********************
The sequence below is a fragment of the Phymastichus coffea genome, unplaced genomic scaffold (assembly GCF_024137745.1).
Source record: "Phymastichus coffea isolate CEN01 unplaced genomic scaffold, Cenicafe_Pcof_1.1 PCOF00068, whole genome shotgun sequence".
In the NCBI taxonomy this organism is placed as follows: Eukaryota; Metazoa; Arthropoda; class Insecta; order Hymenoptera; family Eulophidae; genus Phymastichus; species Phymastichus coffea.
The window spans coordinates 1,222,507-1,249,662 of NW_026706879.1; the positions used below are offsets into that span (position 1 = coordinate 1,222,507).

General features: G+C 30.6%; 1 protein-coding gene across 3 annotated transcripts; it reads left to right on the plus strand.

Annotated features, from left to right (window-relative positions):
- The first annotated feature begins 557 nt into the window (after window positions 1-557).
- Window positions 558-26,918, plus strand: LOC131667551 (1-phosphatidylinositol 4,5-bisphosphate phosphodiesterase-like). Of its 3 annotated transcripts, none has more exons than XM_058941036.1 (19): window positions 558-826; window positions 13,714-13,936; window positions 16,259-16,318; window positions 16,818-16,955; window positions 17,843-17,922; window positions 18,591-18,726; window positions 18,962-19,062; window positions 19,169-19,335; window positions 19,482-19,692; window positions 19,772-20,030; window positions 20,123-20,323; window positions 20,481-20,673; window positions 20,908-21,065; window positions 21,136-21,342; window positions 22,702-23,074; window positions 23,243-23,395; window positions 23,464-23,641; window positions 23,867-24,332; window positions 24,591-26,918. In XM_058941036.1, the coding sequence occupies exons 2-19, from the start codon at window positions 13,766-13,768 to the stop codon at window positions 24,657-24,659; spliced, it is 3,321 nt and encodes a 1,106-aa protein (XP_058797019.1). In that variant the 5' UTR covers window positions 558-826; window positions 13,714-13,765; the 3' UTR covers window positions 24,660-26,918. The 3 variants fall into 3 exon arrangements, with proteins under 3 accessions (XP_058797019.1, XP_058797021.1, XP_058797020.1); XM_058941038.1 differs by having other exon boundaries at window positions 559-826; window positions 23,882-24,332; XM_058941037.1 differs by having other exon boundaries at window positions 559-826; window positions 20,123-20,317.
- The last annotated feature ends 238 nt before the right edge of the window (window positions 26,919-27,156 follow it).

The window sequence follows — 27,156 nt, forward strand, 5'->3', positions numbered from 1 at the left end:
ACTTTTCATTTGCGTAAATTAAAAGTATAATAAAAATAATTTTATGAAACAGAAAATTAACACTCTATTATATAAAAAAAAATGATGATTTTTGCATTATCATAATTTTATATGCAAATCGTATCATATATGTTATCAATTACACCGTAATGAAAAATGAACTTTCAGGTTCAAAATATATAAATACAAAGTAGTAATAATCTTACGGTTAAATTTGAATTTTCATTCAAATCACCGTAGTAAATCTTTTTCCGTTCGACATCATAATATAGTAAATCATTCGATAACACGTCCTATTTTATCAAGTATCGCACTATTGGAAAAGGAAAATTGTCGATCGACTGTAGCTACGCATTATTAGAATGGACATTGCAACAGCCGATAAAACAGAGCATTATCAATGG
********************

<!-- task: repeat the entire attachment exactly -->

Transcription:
The sequence below is a fragment of the Phymastichus coffea genome, unplaced genomic scaffold (assembly GCF_024137745.1).
Source record: "Phymastichus coffea isolate CEN01 unplaced genomic scaffold, Cenicafe_Pcof_1.1 PCOF00068, whole genome shotgun sequence".
In the NCBI taxonomy this organism is placed as follows: Eukaryota; Metazoa; Arthropoda; class Insecta; order Hymenoptera; family Eulophidae; genus Phymastichus; species Phymastichus coffea.
The window spans coordinates 1,222,507-1,249,662 of NW_026706879.1; the positions used below are offsets into that span (position 1 = coordinate 1,222,507).

General features: G+C 30.6%; 1 protein-coding gene across 3 annotated transcripts; it reads left to right on the plus strand.

Annotated features, from left to right (window-relative positions):
- The first annotated feature begins 557 nt into the window (after window positions 1-557).
- Window positions 558-26,918, plus strand: LOC131667551 (1-phosphatidylinositol 4,5-bisphosphate phosphodiesterase-like). Of its 3 annotated transcripts, none has more exons than XM_058941036.1 (19): window positions 558-826; window positions 13,714-13,936; window positions 16,259-16,318; window positions 16,818-16,955; window positions 17,843-17,922; window positions 18,591-18,726; window positions 18,962-19,062; window positions 19,169-19,335; window positions 19,482-19,692; window positions 19,772-20,030; window positions 20,123-20,323; window positions 20,481-20,673; window positions 20,908-21,065; window positions 21,136-21,342; window positions 22,702-23,074; window positions 23,243-23,395; window positions 23,464-23,641; window positions 23,867-24,332; window positions 24,591-26,918. In XM_058941036.1, the coding sequence occupies exons 2-19, from the start codon at window positions 13,766-13,768 to the stop codon at window positions 24,657-24,659; spliced, it is 3,321 nt and encodes a 1,106-aa protein (XP_058797019.1). In that variant the 5' UTR covers window positions 558-826; window positions 13,714-13,765; the 3' UTR covers window positions 24,660-26,918. The 3 variants fall into 3 exon arrangements, with proteins under 3 accessions (XP_058797019.1, XP_058797021.1, XP_058797020.1); XM_058941038.1 differs by having other exon boundaries at window positions 559-826; window positions 23,882-24,332; XM_058941037.1 differs by having other exon boundaries at window positions 559-826; window positions 20,123-20,317.
- The last annotated feature ends 238 nt before the right edge of the window (window positions 26,919-27,156 follow it).

The window sequence follows — 27,156 nt, forward strand, 5'->3', positions numbered from 1 at the left end:
ACTTTTCATTTGCGTAAATTAAAAGTATAATAAAAATAATTTTATGAAACAGAAAATTAACACTCTATTATATAAAAAAAAATGATGATTTTTGCATTATCATAATTTTATATGCAAATCGTATCATATATGTTATCAATTACACCGTAATGAAAAATGAACTTTCAGGTTCAAAATATATAAATACAAAGTAGTAATAATCTTACGGTTAAATTTGAATTTTCATTCAAATCACCGTAGTAAATCTTTTTCCGTTCGACATCATAATATAGTAAATCATTCGATAACACGTCCTATTTTATCAAGTATCGCACTATTGGAAAAGGAAAATTGTCGATCGACTGTAGCTACGCATTATTAGAATGGACATTGCAACAGCCGATAAAACAGAGCATTATCAATGG